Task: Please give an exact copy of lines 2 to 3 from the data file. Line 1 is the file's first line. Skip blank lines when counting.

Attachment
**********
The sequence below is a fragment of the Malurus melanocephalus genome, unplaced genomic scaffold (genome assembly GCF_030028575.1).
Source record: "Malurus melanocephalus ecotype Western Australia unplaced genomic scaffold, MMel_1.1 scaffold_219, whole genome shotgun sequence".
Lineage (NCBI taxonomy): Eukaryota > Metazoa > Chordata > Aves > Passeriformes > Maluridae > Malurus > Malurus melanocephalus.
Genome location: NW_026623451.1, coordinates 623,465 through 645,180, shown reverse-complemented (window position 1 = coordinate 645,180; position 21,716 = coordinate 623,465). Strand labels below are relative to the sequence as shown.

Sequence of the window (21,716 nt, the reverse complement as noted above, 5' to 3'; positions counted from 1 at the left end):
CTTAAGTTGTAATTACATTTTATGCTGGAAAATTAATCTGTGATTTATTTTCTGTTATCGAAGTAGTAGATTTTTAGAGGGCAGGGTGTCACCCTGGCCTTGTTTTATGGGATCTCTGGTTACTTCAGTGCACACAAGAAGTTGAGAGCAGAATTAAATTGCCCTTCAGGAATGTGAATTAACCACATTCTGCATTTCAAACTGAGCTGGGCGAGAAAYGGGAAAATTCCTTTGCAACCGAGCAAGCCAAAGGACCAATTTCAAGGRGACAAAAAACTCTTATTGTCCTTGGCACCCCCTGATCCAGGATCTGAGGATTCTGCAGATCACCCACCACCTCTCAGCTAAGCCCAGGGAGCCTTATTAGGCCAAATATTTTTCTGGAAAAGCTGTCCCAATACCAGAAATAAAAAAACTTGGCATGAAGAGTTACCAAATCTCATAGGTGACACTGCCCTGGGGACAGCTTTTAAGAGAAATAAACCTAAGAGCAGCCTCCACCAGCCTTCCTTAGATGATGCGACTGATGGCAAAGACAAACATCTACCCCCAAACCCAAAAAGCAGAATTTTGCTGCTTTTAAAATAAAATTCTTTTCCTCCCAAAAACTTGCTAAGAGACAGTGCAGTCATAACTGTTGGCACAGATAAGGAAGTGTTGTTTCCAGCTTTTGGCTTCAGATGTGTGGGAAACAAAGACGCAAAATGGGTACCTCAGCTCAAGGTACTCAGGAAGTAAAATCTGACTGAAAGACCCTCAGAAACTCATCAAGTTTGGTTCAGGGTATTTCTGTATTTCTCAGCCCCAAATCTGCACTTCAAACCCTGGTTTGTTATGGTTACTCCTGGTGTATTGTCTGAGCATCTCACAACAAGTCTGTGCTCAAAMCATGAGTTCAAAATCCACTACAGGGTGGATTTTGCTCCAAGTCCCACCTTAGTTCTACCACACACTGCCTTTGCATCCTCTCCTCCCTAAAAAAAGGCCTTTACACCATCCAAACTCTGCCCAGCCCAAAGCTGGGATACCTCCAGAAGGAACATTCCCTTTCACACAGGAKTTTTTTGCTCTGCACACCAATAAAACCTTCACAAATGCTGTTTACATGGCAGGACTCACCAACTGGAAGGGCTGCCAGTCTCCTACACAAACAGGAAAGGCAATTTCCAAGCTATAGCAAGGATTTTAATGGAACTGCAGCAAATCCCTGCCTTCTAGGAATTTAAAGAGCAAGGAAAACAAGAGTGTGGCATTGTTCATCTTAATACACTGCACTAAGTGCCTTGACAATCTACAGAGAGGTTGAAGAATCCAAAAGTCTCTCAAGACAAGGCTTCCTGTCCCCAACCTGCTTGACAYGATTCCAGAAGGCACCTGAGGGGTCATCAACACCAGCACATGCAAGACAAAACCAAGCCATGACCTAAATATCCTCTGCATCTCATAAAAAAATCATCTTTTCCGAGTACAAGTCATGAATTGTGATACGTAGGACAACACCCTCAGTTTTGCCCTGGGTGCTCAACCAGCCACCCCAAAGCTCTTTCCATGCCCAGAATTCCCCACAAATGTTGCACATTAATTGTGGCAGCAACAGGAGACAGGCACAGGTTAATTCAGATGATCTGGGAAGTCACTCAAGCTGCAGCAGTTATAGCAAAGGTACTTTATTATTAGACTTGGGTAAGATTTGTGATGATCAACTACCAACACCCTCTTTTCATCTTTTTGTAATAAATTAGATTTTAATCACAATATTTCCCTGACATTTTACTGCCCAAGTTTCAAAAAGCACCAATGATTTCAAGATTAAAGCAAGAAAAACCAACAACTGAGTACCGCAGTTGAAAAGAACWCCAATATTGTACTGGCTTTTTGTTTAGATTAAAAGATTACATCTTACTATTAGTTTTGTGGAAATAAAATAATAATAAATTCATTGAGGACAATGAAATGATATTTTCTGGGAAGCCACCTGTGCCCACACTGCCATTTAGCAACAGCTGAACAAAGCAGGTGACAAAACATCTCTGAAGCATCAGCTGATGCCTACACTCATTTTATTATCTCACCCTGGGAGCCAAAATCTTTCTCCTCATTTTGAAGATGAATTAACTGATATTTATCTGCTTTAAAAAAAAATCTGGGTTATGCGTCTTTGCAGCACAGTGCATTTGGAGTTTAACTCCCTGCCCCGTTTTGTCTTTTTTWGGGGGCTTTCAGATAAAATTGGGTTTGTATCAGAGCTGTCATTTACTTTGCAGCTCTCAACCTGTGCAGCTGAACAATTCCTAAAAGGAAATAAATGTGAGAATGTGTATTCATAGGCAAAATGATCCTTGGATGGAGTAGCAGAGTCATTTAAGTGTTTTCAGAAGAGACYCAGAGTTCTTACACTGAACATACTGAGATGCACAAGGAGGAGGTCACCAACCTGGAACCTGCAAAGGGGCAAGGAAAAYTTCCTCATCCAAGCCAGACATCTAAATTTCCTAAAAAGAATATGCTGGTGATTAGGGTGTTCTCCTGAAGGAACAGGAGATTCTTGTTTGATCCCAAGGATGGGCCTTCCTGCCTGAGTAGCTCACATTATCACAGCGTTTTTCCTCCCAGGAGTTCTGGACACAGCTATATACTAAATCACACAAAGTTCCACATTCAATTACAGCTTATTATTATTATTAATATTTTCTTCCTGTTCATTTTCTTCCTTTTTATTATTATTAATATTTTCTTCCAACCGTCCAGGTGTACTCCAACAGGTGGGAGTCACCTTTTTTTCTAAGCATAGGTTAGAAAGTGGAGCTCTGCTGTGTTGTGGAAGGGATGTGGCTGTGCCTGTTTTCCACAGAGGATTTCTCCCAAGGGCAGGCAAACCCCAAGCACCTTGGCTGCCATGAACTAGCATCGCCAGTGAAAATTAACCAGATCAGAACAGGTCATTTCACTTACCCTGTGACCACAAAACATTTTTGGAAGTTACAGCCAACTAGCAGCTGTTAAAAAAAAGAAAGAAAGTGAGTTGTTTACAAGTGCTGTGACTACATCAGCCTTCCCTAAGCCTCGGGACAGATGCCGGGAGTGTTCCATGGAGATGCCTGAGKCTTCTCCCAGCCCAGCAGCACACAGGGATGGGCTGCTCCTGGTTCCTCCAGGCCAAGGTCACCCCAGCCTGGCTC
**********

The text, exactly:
Source record: "Malurus melanocephalus ecotype Western Australia unplaced genomic scaffold, MMel_1.1 scaffold_219, whole genome shotgun sequence".
Lineage (NCBI taxonomy): Eukaryota > Metazoa > Chordata > Aves > Passeriformes > Maluridae > Malurus > Malurus melanocephalus.